Let me back up. So Heather was gone for the past week on a mission trip with Wilshire. She returned Friday night and I got home later than expected because there were three deaths at the end of my shift and it was the right thing to do to help the incoming chaplain so she wouldn’t be trying to play catch up throughout her deep night shift. Saturday morning I woke up early, got in my run, and then washed Heather’s rental car because it was absolutely filthy from being in far south Texas near the Texas and Mexico border. After dropping off all of the left over supplies and materials from the trip at the church, we returned the rental car (with one window busted out and covered with cardboard and duct tape but that is a whole OTHER story) and then went to brunch together at Torchy’s.

We were just catching up on the past week and that’s when I cried. I was telling her about a particularly difficult situation with a patient and his family. I cried talking with the patient’s daughter on Thursday and I cried telling Heather the bare bones details of the situation. I love the Church with all my heart and I refuse to abandon the Church but seriously, the Church can give people some whacked out theology. She was afraid to be angry with God because she had been told “this was God’s plan” and that it was “wrong to be angry with God.” With tears in my eyes I was dumbfounded. She asked if this was true? I asked if I could help paint a different picture of the good and gracious God that I know.

OK, scene change.

It’s March and you know what that means? March Madness!! This is my favorite sports season of the year after the baseball playoffs. I love that anything can happen. Every game is a risk and it doesn’t matter if it’s a basketball Goliath facing the little known David (or Cinderella). I love cheering for the Cinderella or the under-dog. I love the stories that emerge from the players, coaches, and teams. The adversity that they over come, the challenges they have faced, and they ways they have supported one another as a community.

Here is what I dislike though. It’s a guarantee that when a Cinderella team does well, they almost always lose their coach to a major school. I know basketball is a business and every coach and player looks for opportunities to advance their career. I seriously hate it though. I think deep down the school president and athletic director are secretly just a little bit disappointed when their school makes it to the Big Dance because they know they are about to lose their coach.

So often, this happens in churches as well. If you pastor’s name starts floating around church circles, if s/he has a successful podcast or blog, at some point, some bigger and larger church is going to scoop them up. The other strange situation is when a pastor’s fame, name, or popularity gets too big for the church s/he pastor’s and then they “go solo” and launch their “solo career” speaking at conferences, doing their best one-off sermon over and over and over again, write book after book, and become a full-time tweeter and blogger.

If I sound a bit jaded or frustrated, it’s because I am.

One of my greatest honors in life is being with patient’s and families during both the painful and joyful moments in life. Part of being a chaplain is helping connect patients with their local church and their local pastors. I had a patient the other day ask me to contact her pastor. As soon as she gave me the name of the church, I knew it was highly unlikely she would get a visit. She was a member of one of the mega churches here in Dallas. It was a Friday so I knew I would be lucky if I could even get anyone to answer the phone. I never spoke to a live person, I haven’t gotten a call back, and I doubt she was visited.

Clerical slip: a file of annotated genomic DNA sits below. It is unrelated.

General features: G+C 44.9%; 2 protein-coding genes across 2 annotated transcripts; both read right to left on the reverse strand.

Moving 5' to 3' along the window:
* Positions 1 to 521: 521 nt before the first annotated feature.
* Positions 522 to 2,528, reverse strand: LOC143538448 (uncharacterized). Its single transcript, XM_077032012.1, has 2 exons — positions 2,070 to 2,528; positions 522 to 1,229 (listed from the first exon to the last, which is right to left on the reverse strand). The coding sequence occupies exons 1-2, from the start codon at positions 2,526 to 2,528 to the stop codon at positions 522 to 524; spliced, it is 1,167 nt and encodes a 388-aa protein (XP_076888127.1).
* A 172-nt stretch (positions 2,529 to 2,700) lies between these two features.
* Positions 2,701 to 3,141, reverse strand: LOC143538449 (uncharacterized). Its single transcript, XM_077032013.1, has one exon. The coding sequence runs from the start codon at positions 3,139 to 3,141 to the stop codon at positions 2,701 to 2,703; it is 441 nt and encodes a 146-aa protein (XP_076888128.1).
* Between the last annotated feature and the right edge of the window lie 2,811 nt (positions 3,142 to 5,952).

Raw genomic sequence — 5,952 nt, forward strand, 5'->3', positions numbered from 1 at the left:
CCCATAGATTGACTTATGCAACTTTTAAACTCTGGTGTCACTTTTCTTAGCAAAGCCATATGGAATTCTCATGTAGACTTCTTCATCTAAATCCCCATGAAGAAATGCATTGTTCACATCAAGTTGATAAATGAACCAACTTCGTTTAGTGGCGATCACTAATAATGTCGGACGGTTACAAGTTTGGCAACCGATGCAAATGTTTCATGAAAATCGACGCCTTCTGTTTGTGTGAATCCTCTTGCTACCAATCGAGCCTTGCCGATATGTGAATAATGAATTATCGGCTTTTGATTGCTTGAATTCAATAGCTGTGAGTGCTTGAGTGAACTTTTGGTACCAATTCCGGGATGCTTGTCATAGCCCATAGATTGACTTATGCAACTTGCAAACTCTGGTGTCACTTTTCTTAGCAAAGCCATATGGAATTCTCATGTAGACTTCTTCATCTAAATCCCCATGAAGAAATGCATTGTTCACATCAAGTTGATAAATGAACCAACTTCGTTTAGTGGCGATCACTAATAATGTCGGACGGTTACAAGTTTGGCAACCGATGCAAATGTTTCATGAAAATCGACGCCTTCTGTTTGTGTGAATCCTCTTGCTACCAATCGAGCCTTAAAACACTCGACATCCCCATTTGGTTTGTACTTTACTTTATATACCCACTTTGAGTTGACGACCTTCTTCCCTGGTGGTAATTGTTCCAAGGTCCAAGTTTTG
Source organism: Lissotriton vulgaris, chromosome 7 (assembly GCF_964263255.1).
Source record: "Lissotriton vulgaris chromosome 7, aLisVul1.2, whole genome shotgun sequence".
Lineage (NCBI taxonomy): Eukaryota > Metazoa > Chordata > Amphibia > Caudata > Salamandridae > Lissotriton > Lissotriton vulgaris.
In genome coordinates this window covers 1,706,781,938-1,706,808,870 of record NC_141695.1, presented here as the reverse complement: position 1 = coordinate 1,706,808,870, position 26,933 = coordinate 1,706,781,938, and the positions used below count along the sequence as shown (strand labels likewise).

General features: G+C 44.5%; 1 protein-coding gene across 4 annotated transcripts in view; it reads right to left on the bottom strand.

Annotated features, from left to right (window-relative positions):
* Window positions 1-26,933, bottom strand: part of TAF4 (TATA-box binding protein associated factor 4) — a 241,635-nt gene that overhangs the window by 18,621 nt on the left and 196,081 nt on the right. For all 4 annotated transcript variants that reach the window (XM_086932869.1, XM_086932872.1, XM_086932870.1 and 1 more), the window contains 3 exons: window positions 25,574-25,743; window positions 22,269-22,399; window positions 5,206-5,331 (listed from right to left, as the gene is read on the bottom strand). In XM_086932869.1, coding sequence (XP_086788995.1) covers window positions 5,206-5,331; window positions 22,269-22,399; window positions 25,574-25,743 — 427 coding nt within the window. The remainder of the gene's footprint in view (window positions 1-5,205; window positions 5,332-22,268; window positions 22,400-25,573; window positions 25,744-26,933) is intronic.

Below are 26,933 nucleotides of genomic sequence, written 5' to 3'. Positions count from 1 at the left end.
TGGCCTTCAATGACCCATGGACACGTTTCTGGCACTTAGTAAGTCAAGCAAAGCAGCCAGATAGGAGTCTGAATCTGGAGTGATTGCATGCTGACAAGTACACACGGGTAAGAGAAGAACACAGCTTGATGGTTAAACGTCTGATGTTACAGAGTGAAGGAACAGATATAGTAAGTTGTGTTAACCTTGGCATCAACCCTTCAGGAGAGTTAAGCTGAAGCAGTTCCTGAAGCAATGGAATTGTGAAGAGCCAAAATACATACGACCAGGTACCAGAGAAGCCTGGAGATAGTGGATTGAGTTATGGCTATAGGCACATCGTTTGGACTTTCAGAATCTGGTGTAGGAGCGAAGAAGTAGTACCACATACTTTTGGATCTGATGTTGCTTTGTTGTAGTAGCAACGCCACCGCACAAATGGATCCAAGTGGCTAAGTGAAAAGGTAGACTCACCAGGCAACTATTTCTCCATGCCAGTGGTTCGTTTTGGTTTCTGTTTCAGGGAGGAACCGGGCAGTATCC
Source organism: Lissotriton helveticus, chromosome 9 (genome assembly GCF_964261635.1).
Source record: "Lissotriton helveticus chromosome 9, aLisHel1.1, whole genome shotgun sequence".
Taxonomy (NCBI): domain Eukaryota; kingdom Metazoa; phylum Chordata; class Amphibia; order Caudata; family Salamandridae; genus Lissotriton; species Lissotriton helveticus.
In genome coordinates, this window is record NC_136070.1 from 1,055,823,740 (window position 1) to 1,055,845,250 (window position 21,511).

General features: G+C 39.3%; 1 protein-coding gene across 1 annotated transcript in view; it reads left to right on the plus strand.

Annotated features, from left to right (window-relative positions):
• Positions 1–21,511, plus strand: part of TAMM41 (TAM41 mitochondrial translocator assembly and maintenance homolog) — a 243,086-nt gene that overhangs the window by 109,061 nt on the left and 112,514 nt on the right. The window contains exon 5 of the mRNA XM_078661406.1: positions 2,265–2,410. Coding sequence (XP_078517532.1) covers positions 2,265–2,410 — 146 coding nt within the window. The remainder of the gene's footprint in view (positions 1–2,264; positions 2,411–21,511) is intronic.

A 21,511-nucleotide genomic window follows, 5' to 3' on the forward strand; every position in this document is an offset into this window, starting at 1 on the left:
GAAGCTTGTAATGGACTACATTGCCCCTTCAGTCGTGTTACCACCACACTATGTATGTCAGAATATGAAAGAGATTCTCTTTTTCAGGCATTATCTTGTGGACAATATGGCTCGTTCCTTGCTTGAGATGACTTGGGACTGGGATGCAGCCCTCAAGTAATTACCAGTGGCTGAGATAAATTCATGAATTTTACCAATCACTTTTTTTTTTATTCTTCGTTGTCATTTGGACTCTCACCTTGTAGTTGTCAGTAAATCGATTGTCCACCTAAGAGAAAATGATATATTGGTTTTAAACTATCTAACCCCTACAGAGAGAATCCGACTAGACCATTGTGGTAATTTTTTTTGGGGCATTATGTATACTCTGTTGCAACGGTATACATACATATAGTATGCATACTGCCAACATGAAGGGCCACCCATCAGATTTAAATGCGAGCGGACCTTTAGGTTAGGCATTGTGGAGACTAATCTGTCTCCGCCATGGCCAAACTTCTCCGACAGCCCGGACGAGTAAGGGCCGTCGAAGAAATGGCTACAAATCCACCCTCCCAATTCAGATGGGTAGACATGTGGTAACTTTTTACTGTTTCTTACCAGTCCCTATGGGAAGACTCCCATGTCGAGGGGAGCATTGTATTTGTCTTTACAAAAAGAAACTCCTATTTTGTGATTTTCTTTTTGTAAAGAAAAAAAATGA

So, where am I going with all this? Am I down on pastors and the Church. Absolutely not. I am crying out for the Church to become all she was called and empowered to be! In seminary, one of my professors, who is now a dear friend am mentor, shared a few of his thoughts regarding the Church at the end of the semester. He wrote:

Do not abandon the bride.  As marred, cracked, feeble, sullied, and human as the church is, she is still the bride.  You do not have the prerogative to slander her, berate her, or cast her aside as you might some other human institution.  Scripture does not give you that option.  Embrace the local and universal, temporal and eternal body of Christ. 

Be the Church.  God has created the church to be more than she wants to be, or would be, if left to herself.  Even though she is the church of the grassroots and awaits her perfection, she can be sure of God’s purpose in and through her.  Christ has promised this.
Hear the words of Christ – “The gates of hell will not prevail against the church.” 
Hear the words of Paul – “To the church of God in Corinth, to those sanctified in Christ Jesus and called to be holy, together with all those everywhere who call on the name of our Lord Jesus Christ….”
Hear the words of Peter – “But you are a chosen people, a royal priesthood, a holy nation, a people belonging to God, that you may declare the praises of him who called you out of darkness into his wonderful light.”
This is a great mystery … you – the broken, abused, abusers, sinners – are the holy ones, the royal ones, the people of God.  You are to live this mystery by faith. [...]